Time permitting, Portland-based artist Matt Leavitt allows his imagination to run free by tinkering, inventing, and manipulating objects in the pursuit of fine artistic ideas. The fascination of his multi-disciplinary artwork can be found equally in the methodologies spawning them as in the finished products themselves; trial and error, as well as chance events, serve as stepping stones to reaching greater ends -- some predictable, some unpredictable. Leavitt creates with the mentality of sussing out his wildest artistic fantasies, all the while drawing equally from his knowledge in Civic Engineering and his experiences at Great Vow Zen Monastery in Clatskanie, Oregon. In his experimentation, he has done things many would never consider. He has attempted to make ink from flowers petals; he has thrown melted candle wax onto frozen ponds; he has created sculptures from liquid clay. His interests flow in many directions, and these divergences are present when one looks at his entire body of work. The projects he undertakes are always well-detailed within his mind; every piece of every series falls in line with subtle stylistic rules yet deviates within a larger framework.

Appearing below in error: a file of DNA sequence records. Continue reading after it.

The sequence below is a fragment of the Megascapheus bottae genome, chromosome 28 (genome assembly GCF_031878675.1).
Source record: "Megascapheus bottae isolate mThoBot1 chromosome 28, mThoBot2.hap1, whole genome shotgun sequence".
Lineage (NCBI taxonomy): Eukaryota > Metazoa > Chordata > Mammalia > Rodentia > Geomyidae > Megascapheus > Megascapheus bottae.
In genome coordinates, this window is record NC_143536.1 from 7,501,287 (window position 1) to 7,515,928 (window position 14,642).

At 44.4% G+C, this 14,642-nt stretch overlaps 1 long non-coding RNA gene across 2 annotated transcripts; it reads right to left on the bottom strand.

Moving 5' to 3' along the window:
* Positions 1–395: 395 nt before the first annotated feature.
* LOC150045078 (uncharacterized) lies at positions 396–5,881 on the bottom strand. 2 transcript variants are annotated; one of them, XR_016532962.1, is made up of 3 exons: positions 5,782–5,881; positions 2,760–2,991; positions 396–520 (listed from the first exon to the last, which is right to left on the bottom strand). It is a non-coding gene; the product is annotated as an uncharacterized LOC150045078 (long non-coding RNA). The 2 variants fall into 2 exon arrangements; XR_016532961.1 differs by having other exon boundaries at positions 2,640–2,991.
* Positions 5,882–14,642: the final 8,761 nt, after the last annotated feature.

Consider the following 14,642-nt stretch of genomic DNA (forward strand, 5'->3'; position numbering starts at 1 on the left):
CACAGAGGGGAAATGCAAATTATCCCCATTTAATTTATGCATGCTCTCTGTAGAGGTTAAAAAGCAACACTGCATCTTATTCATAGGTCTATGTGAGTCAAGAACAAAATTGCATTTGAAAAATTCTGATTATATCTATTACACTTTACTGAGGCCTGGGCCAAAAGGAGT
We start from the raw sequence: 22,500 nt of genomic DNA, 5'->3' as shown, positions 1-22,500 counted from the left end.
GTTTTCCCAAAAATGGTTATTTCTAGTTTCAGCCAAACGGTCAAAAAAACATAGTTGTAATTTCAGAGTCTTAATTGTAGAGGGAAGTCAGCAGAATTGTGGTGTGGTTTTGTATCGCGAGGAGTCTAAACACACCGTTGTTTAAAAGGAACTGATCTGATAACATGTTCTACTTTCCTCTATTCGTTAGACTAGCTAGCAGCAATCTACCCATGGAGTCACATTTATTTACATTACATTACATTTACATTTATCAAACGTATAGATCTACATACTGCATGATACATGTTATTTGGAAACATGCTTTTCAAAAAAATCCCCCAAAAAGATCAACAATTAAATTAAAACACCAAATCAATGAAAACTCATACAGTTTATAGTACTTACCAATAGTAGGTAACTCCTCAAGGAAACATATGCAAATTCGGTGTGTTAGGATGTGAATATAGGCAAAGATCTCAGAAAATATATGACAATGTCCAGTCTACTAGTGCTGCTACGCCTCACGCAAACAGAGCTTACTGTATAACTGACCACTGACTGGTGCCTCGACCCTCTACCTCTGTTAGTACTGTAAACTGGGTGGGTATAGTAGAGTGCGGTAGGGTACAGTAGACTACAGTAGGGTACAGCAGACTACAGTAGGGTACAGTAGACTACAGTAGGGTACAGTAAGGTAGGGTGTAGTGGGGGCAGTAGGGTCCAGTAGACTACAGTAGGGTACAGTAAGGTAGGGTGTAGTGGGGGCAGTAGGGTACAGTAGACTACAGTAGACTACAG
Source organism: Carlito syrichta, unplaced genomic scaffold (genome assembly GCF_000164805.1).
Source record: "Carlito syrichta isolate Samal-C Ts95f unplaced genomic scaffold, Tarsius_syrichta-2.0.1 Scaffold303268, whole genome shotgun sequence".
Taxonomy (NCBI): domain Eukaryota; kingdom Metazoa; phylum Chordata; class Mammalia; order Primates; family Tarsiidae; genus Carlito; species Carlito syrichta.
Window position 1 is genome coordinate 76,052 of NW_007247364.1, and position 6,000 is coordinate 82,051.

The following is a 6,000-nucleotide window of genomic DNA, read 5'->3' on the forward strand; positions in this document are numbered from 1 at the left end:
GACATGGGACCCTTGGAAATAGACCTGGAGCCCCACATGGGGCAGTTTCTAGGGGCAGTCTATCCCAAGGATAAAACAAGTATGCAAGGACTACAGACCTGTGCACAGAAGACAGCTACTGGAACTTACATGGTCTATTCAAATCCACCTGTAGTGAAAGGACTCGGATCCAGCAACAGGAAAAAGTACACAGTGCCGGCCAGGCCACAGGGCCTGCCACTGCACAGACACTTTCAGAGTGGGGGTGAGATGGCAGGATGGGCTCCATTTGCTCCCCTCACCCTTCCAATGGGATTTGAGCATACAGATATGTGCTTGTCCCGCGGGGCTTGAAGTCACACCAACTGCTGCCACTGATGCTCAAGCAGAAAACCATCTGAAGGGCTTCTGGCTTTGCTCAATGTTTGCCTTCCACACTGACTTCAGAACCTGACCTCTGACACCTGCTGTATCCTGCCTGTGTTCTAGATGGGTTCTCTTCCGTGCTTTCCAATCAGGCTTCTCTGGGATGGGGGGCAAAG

Painted and illustrator Jen Lobo depicts animals living in a world that is rife with love and beauty. Scientifically accurate drawings displayed with pastel color palettes creates soft environments in which creatures live and play delightfully. ...

German biologist, naturalist, philosopher, physician, professor and artist Ernst Haeckel was quite a pioneer in his time. He discovered and named thousands of new species, and documented many of those species with over one hundred gorgeous illustrations in his book, Kunstformen der Natur (Artforms of Nature). The book, which is...

    Wayne Levin's underwater photography makes my mouth water. I only just found him, though he's been shooting since the '70s, and I don't know if it's his eye or his guts that floor me more. Whales dance like they're fxcking weightless. Sting rays hover like silk. A billion sharks swim to...